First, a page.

Study: Smoking marijuana linked to higher rate of gum disease

Study: Smoking Marijuana Linked To Higher Rate Of Gum Disease
Study: Smoking Marijuana Linked To Higher Rate Of Gum Disease

A new long-term study has identified at least one noticeable difference in the bodies of people who smoke pot compared to those who don't.

As a Duke University press release states, participants "who smoked marijuana for up to 20 years have more gum disease, but otherwise do not show worse physical health than non-smokers."

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Researchers from Arizona State University, Duke University, King's College in the UK and the University of Otago in New Zealand based this conclusion on an assessment of "nearly 1,000 New Zealanders from birth to age 38."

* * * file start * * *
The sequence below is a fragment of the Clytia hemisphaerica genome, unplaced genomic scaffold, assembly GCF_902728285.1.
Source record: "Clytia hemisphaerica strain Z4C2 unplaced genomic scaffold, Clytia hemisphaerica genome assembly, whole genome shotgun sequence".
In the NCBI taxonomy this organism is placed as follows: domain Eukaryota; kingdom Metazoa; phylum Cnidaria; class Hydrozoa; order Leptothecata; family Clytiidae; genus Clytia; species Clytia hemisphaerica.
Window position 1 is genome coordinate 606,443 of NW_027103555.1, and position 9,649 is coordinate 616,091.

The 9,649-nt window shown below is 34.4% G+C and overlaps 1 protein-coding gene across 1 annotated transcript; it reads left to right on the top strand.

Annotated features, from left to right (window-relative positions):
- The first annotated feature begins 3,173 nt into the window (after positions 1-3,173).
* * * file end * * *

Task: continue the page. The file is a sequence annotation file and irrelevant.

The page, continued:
Numerous physical and metabolic measures were tracked throughout these years including lung function, blood pressure, and body mass index, among others.

People in the study were asked at ages 18, 21, 26, 32 and 38 about their marijuana usage which is how researchers determined an "increase in periodontal disease from age 26 to 38."

While this group showed no other physical variations from the norm, tobacco users "were found to have gum disease as well as reduced lung function, systemic inflammation and indicators of poorer metabolic health."

Nevertheless, researchers caution that marijuana use has been linked to negative mental effects and "downward socioeconomic mobility."

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